This year, Mississippi is voting on a constitutional initiative to legalize medical marijuana. It seems like there’s been a different initiative on every ballot for the last 10 years, and I have a few issues with it. Until 2009, there were 27 proposed initiatives, and since then there have been 45 more. Mississippians are slinging them around like hash at the Waffle House on important issues like abortion, changing the state flag to remove the rebel flag from the top corner, cutting the size of the state legislature, reinstating Colonel Reb as the Ole Miss mascot, and putting the rebel flag back into the Mississippi state flag after the legislature finally removed it earlier this year.

And, why shouldn’t they? The process is simple. You submit your initiative idea to the Secretary of State, and then get the Attorney General’s office to help you with the wording and to insure you’re not trying to do something illegal like outlaw college football. Once you’ve done that, you have one year from the date it is approved to gather a little over 100,000 verified signatures of registered voters with a minimum of 1/5 of the required total coming from each of the five former congressional districts in the state. (We’ve had four for about 20 years now, though.) If you can do that, then they’re submitted to the Secretary of State whose office verifies the verified signatures before sending it to the legislature to give them the opportunity to draft a competing amendment so the voters will have a complex cube of voting options on the ballot when it’s presented to the voters at the next general election. Finally, to get passed, 40% of the total number of voters in that election must vote on the amendment before the results will be valid. Simple. Right?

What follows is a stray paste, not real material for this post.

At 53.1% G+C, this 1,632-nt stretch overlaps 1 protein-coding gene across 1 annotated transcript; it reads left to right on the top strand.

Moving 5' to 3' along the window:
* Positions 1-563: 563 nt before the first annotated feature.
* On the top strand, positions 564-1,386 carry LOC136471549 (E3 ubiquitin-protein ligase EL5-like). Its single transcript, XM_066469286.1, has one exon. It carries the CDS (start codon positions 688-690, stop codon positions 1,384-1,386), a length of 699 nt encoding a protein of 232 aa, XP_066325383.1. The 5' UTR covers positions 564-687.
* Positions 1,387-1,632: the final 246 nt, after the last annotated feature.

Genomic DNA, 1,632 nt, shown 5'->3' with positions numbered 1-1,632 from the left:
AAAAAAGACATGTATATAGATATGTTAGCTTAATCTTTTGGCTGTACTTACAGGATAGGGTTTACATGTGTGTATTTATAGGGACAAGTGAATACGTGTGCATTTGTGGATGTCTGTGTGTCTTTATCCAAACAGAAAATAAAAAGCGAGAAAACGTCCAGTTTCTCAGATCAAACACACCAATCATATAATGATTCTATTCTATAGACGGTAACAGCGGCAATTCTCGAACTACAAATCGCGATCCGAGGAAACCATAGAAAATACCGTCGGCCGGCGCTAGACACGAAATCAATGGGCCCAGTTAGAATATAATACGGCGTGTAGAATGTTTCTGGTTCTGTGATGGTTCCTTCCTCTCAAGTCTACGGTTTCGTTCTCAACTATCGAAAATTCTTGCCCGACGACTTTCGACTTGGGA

I have a couple issues with the process. One is that we’re trying to put mostly piss-ant ideas into the state CONSTITUTION. You know, the document that serves as the basis for our system of government. Why in the cat hair should Colonel Reb be a part of the constitution? A vast majority of these things should be codified in state statutes if not immediately thrown in the trash for being ridiculous. If it’s a law, it’s much easier to be modified as times, situations, and public sentiment change as opposed to doing another constitutional amendment to make it happen.

But, why are people submitting so many more initiatives lately? My opinion is that it’s in response to a lack of representation in the legislature. No, it’s not a taxation without representation deal. It’s a lobbyist/donor vs voter representation deal. People feel like their representatives aren’t paying as much attention to them because they don’t have enough money to buy the elected officials’ time or vote. So, in order to make action happen, they pull out the nuclear submarine to kill the squirrel. (I need to be clear, that there are some very fine, hardworking men and women in the legislature, along with those who are less than.)

Anybody who knows me well enough to have heard me go down my political rabbit hole knows that I think the only way to fix government is to fix campaign finance and lobbying. Make it where the Baptists or Budweiser or utility contractors can’t buy more political speech than I can. Let lobbyists be providers of information on their areas of expertise to our representatives instead of providers of whiskey and football tickets. Let it be a government by the people and for the people instead of one by the people for the money.

1 Comment on “What’s the problem?

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